Dumb Animals

By Ryan Burden

The March house sits on a rise at the head of the nameless peninsula that lifts the towns of Cavalcade, Mania, and Oshokten from the sea. It’s a Victorian, tall, with a wrap-around porch and seven peaked slate roofs. No effort was spared in its construction. Joints and joists were painstakingly squared until they were considered unassailable. It’s a house tight as a ship. In life, March’s father cared for it as for a living thing, painting and shingling, clipping and mowing, until it seemed a sleek breathing consciousness on the rise, watching the land dispassionately and pondering the sea beyond. He built it with the money from his factory, which made nails. He was a man who knew nails – those with strong steel and heads that won’t buckle, those thin enough to finish fine wood and those heavy enough to run through anything.

Behind the house runs a deep bend of the Oshokten River, where March’s father loved to fish for the dark, bullet-headed trout that laze year-round, gorged on minnows and eel. This is where he drowned, drunk, trying to clear a snagged line during one of the river’s frequent floods.

Yesterday March went down to the old nail factory and walked its black foundation, a bottle in one hand and a length of cane pole in the other, knocking aside the weeds and searching, filling his pockets with nails. Now he finds a heap of them on the kitchen table, some others arranged in diminishing rows that must have meant something to him in last night’s stupor.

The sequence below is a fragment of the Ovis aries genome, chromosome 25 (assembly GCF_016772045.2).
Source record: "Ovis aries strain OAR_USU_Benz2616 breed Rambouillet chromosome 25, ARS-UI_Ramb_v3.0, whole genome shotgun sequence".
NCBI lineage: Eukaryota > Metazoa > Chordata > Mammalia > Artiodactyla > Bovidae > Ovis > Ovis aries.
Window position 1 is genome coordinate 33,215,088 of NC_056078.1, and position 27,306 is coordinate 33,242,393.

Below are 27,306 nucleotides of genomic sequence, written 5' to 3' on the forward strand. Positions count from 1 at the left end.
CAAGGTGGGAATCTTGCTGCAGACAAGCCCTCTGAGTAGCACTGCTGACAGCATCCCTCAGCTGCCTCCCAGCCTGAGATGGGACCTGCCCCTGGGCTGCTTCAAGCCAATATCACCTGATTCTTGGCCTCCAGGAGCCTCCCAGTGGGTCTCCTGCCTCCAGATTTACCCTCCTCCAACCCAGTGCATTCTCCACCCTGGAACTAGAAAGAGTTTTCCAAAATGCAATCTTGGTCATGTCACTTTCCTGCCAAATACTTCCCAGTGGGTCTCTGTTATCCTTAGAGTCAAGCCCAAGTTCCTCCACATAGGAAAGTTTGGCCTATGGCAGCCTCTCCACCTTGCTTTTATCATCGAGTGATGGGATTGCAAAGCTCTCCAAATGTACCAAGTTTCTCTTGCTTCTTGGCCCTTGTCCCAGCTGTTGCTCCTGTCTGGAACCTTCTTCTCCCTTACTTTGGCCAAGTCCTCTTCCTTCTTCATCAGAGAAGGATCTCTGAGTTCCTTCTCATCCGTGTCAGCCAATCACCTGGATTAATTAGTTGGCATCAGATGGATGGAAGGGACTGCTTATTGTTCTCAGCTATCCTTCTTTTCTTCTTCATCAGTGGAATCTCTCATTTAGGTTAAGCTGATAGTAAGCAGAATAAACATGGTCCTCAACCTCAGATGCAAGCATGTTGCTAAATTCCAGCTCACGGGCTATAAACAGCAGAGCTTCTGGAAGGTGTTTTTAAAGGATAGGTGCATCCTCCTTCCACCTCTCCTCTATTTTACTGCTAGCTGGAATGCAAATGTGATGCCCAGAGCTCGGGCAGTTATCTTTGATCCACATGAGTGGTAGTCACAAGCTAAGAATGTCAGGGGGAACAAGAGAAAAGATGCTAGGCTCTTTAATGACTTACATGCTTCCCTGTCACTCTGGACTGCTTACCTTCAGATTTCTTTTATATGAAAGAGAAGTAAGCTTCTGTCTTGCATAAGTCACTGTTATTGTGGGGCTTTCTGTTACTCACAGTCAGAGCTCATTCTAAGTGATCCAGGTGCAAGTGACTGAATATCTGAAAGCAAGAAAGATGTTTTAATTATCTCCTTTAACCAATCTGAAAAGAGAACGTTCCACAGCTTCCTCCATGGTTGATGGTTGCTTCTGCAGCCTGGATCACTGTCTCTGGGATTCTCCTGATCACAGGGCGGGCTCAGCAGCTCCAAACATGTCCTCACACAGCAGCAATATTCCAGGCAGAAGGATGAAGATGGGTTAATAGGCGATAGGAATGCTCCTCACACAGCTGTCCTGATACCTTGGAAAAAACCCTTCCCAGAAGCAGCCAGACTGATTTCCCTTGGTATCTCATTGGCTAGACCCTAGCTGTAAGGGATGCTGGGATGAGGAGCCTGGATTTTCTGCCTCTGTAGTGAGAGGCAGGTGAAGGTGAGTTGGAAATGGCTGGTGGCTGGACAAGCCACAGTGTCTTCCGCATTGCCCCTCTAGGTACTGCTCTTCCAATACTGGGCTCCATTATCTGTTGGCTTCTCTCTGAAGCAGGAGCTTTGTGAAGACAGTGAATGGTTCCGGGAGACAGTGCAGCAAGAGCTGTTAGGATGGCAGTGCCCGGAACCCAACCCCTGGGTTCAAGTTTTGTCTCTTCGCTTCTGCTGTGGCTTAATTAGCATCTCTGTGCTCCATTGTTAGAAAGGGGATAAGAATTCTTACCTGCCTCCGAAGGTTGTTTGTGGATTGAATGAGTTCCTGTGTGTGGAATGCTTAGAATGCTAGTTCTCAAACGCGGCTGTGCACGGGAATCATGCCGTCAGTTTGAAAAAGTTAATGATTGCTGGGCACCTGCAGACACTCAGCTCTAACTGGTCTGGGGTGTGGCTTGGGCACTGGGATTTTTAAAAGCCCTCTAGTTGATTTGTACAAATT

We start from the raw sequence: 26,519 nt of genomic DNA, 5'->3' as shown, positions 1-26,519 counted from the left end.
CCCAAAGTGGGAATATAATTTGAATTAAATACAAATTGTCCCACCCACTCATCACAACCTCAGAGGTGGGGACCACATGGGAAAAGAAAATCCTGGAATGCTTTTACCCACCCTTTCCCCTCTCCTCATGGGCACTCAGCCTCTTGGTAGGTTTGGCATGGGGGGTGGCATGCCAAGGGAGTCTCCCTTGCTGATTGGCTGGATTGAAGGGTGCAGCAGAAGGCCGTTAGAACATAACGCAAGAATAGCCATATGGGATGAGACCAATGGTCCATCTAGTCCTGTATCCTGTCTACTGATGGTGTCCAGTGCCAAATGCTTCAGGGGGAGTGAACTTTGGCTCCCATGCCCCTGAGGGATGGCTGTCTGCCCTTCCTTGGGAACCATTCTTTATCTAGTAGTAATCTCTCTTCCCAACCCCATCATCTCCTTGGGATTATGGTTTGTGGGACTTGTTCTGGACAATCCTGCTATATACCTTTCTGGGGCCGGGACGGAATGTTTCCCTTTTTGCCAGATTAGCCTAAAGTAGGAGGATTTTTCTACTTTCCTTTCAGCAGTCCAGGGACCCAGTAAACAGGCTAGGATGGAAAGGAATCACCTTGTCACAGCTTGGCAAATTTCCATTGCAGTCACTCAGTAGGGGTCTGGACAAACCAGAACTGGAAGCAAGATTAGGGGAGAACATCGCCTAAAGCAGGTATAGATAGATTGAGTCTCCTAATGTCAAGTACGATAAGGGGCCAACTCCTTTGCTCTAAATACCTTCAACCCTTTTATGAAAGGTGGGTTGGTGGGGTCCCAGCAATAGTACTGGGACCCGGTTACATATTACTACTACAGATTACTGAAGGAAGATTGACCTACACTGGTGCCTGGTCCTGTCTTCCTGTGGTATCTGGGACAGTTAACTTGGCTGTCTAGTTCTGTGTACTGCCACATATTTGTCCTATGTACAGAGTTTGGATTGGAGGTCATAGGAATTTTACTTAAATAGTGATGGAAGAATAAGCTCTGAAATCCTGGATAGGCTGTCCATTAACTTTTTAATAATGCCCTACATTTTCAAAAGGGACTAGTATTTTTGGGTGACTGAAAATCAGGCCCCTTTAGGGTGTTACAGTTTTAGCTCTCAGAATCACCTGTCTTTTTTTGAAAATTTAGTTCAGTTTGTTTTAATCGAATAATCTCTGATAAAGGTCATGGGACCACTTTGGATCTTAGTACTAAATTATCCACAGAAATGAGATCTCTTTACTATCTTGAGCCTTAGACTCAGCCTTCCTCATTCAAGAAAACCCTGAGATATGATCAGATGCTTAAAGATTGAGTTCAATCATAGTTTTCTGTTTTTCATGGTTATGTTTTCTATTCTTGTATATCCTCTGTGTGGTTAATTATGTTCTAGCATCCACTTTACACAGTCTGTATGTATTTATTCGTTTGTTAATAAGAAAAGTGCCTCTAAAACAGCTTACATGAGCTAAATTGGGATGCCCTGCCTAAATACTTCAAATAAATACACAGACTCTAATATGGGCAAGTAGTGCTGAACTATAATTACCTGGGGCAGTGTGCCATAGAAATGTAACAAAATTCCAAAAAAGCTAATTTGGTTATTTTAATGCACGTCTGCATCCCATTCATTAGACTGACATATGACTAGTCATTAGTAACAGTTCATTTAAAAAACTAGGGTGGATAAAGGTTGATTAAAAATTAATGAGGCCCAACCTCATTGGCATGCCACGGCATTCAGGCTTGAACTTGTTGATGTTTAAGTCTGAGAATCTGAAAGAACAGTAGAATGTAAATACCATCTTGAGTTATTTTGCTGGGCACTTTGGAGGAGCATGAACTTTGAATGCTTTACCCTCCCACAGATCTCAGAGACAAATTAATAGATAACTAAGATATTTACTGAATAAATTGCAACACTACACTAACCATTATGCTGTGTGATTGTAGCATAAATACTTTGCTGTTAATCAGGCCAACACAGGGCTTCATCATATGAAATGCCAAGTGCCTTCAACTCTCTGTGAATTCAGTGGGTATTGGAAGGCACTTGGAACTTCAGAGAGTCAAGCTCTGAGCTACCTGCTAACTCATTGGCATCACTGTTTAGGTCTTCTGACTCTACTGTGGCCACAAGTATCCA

He drinks a cup of cold coffee and splashes cold water on his swollen eyelids. The bottle stands upright in the sink, empty, a crooked nail stuck hastily through the cap. Reluctantly he takes it with him to the back porch, where he’s surprised by sunlight and must hide his face in his arm. Something tears at his toe and he’s pitched forward, coming up hard against the railing. His hand, well-trained, stays locked around the bottle. When his eyes quit watering he sees the line of nails driven into his porch. They run from the threshold to the steps. Some are driven flush, but the majority rise up dangerously from the boards. They’re red and dirty, flaking rust. He doesn’t see the hammer anywhere; remembers only a dark shape hurtling through the rain and feels a new soreness starting in his right arm.